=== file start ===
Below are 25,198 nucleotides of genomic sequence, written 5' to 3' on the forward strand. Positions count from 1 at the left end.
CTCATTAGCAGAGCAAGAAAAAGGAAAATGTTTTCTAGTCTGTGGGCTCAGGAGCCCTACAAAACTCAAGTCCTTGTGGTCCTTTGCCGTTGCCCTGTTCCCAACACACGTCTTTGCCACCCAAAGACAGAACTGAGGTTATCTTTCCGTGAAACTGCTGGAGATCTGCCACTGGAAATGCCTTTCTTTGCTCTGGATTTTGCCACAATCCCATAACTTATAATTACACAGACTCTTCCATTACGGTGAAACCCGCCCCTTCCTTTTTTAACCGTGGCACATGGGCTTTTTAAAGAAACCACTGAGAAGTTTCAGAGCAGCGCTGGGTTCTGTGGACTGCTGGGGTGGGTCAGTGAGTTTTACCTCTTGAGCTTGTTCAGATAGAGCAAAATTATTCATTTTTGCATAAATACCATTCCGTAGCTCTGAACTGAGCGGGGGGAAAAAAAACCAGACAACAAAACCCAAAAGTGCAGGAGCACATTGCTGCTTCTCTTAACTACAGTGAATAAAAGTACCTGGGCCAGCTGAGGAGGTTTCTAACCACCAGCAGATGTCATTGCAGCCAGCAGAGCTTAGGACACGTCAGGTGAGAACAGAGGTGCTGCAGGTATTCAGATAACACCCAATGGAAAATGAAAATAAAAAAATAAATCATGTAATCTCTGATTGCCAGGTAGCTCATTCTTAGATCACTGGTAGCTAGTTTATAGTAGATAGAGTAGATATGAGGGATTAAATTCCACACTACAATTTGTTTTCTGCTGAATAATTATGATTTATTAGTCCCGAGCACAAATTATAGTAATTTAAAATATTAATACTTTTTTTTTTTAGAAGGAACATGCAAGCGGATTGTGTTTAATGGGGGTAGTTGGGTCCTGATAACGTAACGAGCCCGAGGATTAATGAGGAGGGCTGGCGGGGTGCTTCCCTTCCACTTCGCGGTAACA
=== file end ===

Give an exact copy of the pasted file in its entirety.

Below are 25,198 nucleotides of genomic sequence, written 5' to 3' on the forward strand. Positions count from 1 at the left end.
CTCATTAGCAGAGCAAGAAAAAGGAAAATGTTTTCTAGTCTGTGGGCTCAGGAGCCCTACAAAACTCAAGTCCTTGTGGTCCTTTGCCGTTGCCCTGTTCCCAACACACGTCTTTGCCACCCAAAGACAGAACTGAGGTTATCTTTCCGTGAAACTGCTGGAGATCTGCCACTGGAAATGCCTTTCTTTGCTCTGGATTTTGCCACAATCCCATAACTTATAATTACACAGACTCTTCCATTACGGTGAAACCCGCCCCTTCCTTTTTTAACCGTGGCACATGGGCTTTTTAAAGAAACCACTGAGAAGTTTCAGAGCAGCGCTGGGTTCTGTGGACTGCTGGGGTGGGTCAGTGAGTTTTACCTCTTGAGCTTGTTCAGATAGAGCAAAATTATTCATTTTTGCATAAATACCATTCCGTAGCTCTGAACTGAGCGGGGGGAAAAAAAACCAGACAACAAAACCCAAAAGTGCAGGAGCACATTGCTGCTTCTCTTAACTACAGTGAATAAAAGTACCTGGGCCAGCTGAGGAGGTTTCTAACCACCAGCAGATGTCATTGCAGCCAGCAGAGCTTAGGACACGTCAGGTGAGAACAGAGGTGCTGCAGGTATTCAGATAACACCCAATGGAAAATGAAAATAAAAAAATAAATCATGTAATCTCTGATTGCCAGGTAGCTCATTCTTAGATCACTGGTAGCTAGTTTATAGTAGATAGAGTAGATATGAGGGATTAAATTCCACACTACAATTTGTTTTCTGCTGAATAATTATGATTTATTAGTCCCGAGCACAAATTATAGTAATTTAAAATATTAATACTTTTTTTTTTTAGAAGGAACATGCAAGCGGATTGTGTTTAATGGGGGTAGTTGGGTCCTGATAACGTAACGAGCCCGAGGATTAATGAGGAGGGCTGGCGGGGTGCTTCCCTTCCACTTCGCGGTAACA